What can we learn from the US on Infection Prevention in outpatient settings?


The USA’s Centre for Disease Control and Prevention (CDC) has issued a new concise guide and checklist on infection control. The aim of the guide and its recommendations is to protect patients by informing clinicians of minimal expectations of safe care, with a particular focus on healthcare that is provided in outpatient-type settings.

There is a concern in the US that compliance with standard infection prevention practices is often poorer in outpatient facilities, which include endoscopyclinics, surgical centres, primary care locations, pain management clinics, urgent care centres, public health clinics, imaging centres, oncology clinics, outpatient behavioural health and substance abuse clinics, physical therapy and rehabilitation centres, and also hospital-based outpatient departments and clinics.

“Patients deserve the same basic levels of protection in a hospital or any other health care setting,” said Michael Bell, deputy director of CDC’s Division of Healthcare Quality Promotion, in a news release. “Failure to follow standard precautions, such as correct injection practices, cannot be tolerated. Repeated outbreaks resulting from unsafe practices, along with breaches of infection control noted in ambulatory surgical centres during inspections by the Centres for Medicare and Medicaid, indicate the need for better infection prevention across our entire health care system, including outpatient settings.”

In the United States, clinicians at outpatient facilities currently perform more than 75% of all surgical procedures. Between 1995 and 2007, the average number of outpatient visits to physician offices was 3 per person per year, resulting in a total of nearly 1 billion physician office visits by 2007.

Because a significant proportion of outpatients come from vulnerable patient populations, it is essential that clinicians offer care under conditions that minimize the risk for healthcare-associated infections (HAIs).

On the basis of currently available, evidence-based CDC guidelines mostly used by hospitals but applicable to a variety of healthcare settings, the easy-reference guide uses Standard Precautions as the foundation to prevent transmission of infectious agents during patient care in all healthcare settings. Accompanying materials include an Infection Prevention Checklist for Outpatient Settings and supporting materials.

One of the leading recommendations in the new guide is that all outpatient practices should designate 1 or more individuals specifically trained in infection control to be on staff or regularly available. The infection control leader(s) should play an important role in developing a written policy to prevent and contain infection and should regularly communicate with the other healthcare providers regarding specifically identified issues or concerns.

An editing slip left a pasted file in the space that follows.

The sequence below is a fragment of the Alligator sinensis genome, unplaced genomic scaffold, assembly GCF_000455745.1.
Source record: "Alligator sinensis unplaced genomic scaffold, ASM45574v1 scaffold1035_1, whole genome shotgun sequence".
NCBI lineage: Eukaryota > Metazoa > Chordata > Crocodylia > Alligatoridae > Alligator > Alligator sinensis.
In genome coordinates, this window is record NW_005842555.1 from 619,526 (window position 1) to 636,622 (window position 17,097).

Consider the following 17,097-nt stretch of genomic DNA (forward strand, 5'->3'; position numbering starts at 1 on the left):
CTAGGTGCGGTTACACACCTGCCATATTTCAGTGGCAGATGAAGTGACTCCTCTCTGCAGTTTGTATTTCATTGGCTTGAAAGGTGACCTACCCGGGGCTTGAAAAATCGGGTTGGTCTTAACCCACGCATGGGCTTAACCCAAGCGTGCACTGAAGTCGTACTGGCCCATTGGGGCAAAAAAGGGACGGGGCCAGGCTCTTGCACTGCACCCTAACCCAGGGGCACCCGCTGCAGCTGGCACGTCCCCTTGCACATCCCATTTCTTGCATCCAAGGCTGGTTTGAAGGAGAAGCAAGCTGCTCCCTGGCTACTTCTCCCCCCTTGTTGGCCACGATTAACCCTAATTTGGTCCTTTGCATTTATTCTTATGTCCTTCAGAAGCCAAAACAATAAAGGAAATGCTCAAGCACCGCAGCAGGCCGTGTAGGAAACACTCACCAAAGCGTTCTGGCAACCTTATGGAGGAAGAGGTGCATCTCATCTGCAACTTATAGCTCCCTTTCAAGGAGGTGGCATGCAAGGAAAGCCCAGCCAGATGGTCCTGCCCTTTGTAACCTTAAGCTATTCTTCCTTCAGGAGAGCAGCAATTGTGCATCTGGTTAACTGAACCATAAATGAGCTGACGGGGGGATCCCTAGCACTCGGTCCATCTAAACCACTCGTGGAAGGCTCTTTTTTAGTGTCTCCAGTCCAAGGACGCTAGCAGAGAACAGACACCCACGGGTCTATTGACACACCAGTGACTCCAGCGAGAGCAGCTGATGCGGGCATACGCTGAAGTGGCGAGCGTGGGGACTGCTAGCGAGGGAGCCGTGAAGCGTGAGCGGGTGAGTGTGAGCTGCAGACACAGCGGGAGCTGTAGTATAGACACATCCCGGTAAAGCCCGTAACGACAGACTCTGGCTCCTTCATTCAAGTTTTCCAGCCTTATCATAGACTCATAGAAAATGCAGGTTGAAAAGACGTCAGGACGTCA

Other Recommendations

Other recommendations for outpatient facilities and practices include the following:

  • Infection prevention and occupational health programs should be developed, implemented, and maintained.
  • Written infection prevention policies and procedures, based on evidence-based guidelines, regulations, or standards, should be developed to address services provided by each facility.
  • All healthcare personnel, including those employed by outside agencies and available by contract or on a volunteer basis to the facility, should receive job- or task-specific infection prevention education and training focusing on principles of both healthcare provider safety and patient safety.
  • Sufficient and appropriate supplies needed to comply with standard precautions should always be available. These precautions should include hand hygiene, use of personal protective equipment, safe injection practices, respiratory precautions, cough etiquette, and environmental cleaning and maintenance of reusable medical equipment according to the maker’s instructions.
  • Staff’s compliance with infection prevention practices should be monitored regularly with audits and competency evaluations.
  • To evaluate infection control practices, facilities should use CDC’s infection prevention checklist for outpatient settings.
  • Facilities should comply with local, state, and federal requirements regarding HAI surveillance, reportable diseases, and outbreak reporting.
  • Healthcare personnel should always follow procedures to ensure safe handling of medical equipment that may be contaminated.
  • Healthcare personnel should always follow safe medical injection practices.

Additional resources, including the guide, checklist, continuing medical education course, CDC and external commentary about the guide, clinician and patient education materials, a CDC Safe Surgery feature, and other supporting materials are available in the guidelines.